According to a fact sheet from Fisher Scientific, the chemical is harmful if swallowed - and could be so if inhaled - and causes eye and skin irritation.

The Charleston Area Medical Center reported Friday morning that its emergency room had treated approximately five people who reported symptoms of water contamination related to the chemical spill, according to WOWK.

Medical professionals have indicated those people will be fine, but were warned to look out for nausea, skin and eye irritation and vomiting and hospital personnel will keep a close eye on them as well, WOWK says. 

The emergency declaration involves customers in all or parts of the counties of Kanawha, Boone, Cabell, Clay, Jackson, Lincoln, Logan, Putnam and Roane. State Department of Education spokeswoman Liza Cordeiro said schools in at least five of the counties will be closed. 

The smell from the spill - similar to licorice or cough syrup - was especially strong at the Charleston Marriott hotel a few blocks from the Elk River, which flows into the Kanawha River in downtown Charleston. The Marriott shut off all water to rooms, and then turned it back on so guests could flush toilets. Each guest was given two 16.9-ounce bottles of spring water upon returning to the hotel.

About 50 miles away in the unaffected city of Huntington, a hotel offered free showers for those affected.

Even as the National Guard made plans to mobilize at an air base at Charleston's Yeager Airport, many people -- told to use water only for flushing toilets -- weren't waiting for outside help.

Once word got out about the governor's declaration Thursday, customers stripped store shelves in many areas of items such as bottled water, paper cups and bowls. As many as 50 customers had lined up to buy water at a convenience store near the state Capitol in Charleston.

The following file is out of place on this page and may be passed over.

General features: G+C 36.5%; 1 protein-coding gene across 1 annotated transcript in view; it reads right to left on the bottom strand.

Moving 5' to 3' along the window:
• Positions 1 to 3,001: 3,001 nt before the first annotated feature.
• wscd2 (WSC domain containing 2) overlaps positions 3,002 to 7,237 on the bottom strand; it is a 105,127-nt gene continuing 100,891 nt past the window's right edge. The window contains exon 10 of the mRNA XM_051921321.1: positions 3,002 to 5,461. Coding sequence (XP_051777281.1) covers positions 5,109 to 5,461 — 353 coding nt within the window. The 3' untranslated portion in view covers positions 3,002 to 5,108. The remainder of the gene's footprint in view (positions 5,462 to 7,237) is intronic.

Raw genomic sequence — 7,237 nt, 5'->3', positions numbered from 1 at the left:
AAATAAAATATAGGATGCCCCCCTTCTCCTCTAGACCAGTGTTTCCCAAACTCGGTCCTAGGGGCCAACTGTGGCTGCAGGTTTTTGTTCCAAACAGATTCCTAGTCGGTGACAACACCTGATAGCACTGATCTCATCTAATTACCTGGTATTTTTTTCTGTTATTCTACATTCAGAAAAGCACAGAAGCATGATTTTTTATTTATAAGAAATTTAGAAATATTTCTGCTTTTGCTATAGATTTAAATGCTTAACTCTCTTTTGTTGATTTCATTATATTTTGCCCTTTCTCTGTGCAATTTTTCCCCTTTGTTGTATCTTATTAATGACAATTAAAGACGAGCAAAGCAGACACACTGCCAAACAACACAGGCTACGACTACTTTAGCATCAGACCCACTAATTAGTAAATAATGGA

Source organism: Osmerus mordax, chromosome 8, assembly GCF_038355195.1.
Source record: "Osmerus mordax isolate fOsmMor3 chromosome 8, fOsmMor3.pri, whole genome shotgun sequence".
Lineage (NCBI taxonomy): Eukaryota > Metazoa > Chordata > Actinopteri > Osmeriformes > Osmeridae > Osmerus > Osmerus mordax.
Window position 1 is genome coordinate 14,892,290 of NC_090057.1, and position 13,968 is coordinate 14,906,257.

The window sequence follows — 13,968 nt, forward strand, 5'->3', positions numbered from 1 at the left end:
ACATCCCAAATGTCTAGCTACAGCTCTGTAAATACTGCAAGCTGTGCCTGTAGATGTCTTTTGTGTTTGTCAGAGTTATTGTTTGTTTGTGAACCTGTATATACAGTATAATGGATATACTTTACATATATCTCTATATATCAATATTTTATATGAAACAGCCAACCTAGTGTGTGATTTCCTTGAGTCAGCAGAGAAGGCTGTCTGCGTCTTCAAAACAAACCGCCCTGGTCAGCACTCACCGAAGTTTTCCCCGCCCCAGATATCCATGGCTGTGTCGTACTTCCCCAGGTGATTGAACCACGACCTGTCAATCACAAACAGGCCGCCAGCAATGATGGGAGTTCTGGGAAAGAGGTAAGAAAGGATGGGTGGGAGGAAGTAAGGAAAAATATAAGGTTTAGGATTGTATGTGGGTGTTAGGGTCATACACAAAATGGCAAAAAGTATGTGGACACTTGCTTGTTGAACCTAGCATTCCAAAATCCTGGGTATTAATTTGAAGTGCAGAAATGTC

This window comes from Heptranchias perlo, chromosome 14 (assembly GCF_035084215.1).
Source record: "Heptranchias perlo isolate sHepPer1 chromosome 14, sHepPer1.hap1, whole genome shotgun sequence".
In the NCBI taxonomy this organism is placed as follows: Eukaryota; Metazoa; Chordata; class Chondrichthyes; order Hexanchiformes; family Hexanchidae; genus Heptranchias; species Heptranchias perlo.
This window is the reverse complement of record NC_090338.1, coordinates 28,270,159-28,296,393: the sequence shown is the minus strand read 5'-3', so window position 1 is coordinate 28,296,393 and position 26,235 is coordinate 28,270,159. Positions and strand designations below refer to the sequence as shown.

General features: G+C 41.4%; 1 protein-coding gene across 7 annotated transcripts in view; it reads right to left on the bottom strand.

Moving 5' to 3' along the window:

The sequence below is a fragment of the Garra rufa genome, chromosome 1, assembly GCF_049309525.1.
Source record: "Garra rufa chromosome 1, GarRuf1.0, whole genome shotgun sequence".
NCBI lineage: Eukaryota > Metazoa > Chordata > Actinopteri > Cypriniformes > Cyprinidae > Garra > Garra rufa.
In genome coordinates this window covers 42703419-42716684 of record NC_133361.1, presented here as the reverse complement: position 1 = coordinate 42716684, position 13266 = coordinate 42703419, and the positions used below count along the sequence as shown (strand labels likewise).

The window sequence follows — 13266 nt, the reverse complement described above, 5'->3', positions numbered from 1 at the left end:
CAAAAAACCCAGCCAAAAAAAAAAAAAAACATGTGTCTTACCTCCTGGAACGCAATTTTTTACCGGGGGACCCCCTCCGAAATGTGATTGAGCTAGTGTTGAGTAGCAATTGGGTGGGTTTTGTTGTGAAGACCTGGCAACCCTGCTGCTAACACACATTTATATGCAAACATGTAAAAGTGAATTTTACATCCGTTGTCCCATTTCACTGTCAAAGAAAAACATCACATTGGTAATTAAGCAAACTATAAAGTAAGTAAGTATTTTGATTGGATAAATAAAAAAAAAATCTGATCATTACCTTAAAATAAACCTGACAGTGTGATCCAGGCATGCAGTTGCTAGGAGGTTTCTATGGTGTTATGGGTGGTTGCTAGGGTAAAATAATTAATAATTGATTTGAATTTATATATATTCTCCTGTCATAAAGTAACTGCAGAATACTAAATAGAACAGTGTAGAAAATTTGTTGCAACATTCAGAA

"It was chaos, that's what it was," cashier Danny Cardwell said.

West Virginia bottled water shortage.jpg
Store shelves as a West Virginia Kroger supermarket were wiped bare of water after a chemical plant spill prompted water advisories. WOWK

"Everybody's wanting water, and there is no water," said grocery store manager Jeff Joseph," and that brings concern."

State Attorney General Patrick Morrisey warned residents about price gouging on water, ice and other items, calling it "just plain wrong" to inflate prices and encouraging those who've seen such practices to report them to his office's consumer protection division.

Though the governor noted that the water advisory extended to restaurants, hospitals, nursing homes and other establishments that use tap water, state public safety spokesman Lawrence Messina said Friday that he wasn't aware of any hospitals closing and that medical centers "seemed to have adequate water supply, at least for the short term."

At the Little India restaurant in Charleston, about 12 customers were asked to leave when bar manager Bill LaCourse learned about the shutdown notice.

Karlee Bolen, 16, of Charleston, said her family, including her parents, two sisters and brother, were considering the possibility of heading to her grandmother's home in Braxton County, an hour to the northeast, where tap water was unaffected.

"I kind of want to shower and brush my teeth," she said.